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  1. #1
    Administrator Jean's Avatar
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    May 2006

    Satellite-Surveillance Plan Aims to Mollify Critics

    Satellite-Surveillance Plan
    Aims to Mollify Critics
    December 20, 2007; Page A4

    WASHINGTON -- After delaying a domestic satellite-surveillance program for more than two months, Homeland Security Secretary Michael Chertoff expects to finalize a new charter for it this week, a move that attempts to quell civil-liberties concerns and get the program back on track.

    Mr. Chertoff also plans soon to unveil a cyber-security strategy, part of an estimated $15 billion, multiyear program designed to protect the nation's Internet infrastructure. The program has been shrouded in secrecy for months and has also prompted privacy concerns on Capitol Hill because it involves government protection of domestic computer networks.

    Both areas put Homeland Security in the middle of a public debate over domestic spy powers, kicked off by the revelation two years ago that the National Security Agency had been eavesdropping on some conversations in the U.S. without a warrant. In the fall, the department put the satellite program on hold after an outcry on Capitol Hill. Lawmakers have also asked Mr. Chertoff to delay the introduction of the cyber-security initiative. "One lesson I've learned is it's not enough to say we know what we're doing is going to be OK," Mr. Chertoff said in an interview. "We've got to really make it clear to the public that we're doing this, but we're not doing that."

    The satellite program, which would be run by a new department branch called the National Applications Office, would expand the domestic use of satellite imagery by federal and local authorities.

    Congress lashed out at the department when The Wall Street Journal reported plans for the program in August. Mr. Chertoff suspended the program until legislators received more information. The satellite-spy technology was originally developed to monitor activities and people outside the U.S.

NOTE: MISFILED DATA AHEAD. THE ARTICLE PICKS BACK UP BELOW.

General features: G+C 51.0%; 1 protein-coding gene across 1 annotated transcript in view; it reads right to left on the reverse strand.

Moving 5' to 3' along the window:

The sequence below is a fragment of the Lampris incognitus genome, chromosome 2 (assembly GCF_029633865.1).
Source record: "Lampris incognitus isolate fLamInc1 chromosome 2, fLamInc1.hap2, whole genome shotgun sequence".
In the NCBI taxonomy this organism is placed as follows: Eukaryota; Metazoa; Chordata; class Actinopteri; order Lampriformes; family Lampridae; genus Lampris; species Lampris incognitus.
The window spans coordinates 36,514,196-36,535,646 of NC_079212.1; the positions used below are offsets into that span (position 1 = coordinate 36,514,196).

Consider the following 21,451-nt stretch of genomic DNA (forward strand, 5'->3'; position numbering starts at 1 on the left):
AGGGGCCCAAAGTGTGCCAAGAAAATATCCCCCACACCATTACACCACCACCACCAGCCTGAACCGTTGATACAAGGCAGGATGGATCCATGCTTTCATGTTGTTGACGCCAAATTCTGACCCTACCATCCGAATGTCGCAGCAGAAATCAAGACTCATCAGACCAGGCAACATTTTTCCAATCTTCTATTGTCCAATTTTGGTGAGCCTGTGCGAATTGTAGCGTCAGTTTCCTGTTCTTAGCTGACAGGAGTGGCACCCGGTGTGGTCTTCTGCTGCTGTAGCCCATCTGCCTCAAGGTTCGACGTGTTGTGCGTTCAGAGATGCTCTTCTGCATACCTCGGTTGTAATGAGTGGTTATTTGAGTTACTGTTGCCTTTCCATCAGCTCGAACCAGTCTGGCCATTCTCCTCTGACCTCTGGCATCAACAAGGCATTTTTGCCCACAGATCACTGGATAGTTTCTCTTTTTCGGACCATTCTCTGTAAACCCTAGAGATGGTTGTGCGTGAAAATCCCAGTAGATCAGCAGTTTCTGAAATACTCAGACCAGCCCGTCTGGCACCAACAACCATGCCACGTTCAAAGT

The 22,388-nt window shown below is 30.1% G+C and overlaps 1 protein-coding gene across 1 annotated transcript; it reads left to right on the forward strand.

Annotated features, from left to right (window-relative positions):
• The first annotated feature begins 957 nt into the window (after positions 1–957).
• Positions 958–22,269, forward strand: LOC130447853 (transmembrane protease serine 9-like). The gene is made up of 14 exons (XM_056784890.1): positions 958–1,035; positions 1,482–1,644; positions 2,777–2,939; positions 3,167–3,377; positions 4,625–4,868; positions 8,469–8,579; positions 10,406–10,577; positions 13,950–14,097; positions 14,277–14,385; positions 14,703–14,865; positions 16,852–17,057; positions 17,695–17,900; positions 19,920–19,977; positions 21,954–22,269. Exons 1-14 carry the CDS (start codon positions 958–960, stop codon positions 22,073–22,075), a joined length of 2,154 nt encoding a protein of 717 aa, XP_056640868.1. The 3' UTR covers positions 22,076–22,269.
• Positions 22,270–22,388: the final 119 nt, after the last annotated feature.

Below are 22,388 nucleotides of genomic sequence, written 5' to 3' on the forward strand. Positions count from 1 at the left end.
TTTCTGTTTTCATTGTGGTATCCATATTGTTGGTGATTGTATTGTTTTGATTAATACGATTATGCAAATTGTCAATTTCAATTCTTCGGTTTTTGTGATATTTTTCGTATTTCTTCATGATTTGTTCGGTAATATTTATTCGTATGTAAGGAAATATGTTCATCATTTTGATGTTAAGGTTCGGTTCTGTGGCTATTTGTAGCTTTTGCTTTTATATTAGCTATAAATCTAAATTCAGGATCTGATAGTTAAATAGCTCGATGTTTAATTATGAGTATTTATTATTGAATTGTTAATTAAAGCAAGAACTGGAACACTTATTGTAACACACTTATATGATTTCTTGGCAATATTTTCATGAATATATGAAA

House Homeland Security Committee Chairman Bennie G. Thompson of Mississippi said his committee received its last update on the spy-satellite program three months ago. "We still haven't seen the legal framework we requested or the standard operation procedures on how the NAO will actually be run," he said. In a spending bill Congress passed yesterday, lawmakers prohibited the department from spending money on the program until Mr. Chertoff certifies the program is legal and the Government Accountability Office reviews the certification.

    In creating the charter, Mr. Chertoff said there had been "back and forth" over keeping the language clear and simple. "If it is jargon-laden, then people look at it and say, 'What's the hidden agenda here?'"

    The charter will clarify that the satellite program will follow all current U.S. legal restrictions on technical surveillance. Where a warrant is required for collection, one will be obtained before that activity is approved. Under the charter, the program won't use technology to intercept verbal communications.
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  2. #2
    Senior Member Doots's Avatar
    Join Date
    Oct 2007
    I thought Homeland Security was created to keep us secure. What a laugh!

  3. #3
    Senior Member
    Join Date
    Mar 2006
    What are they going to be looking for with this satellite?
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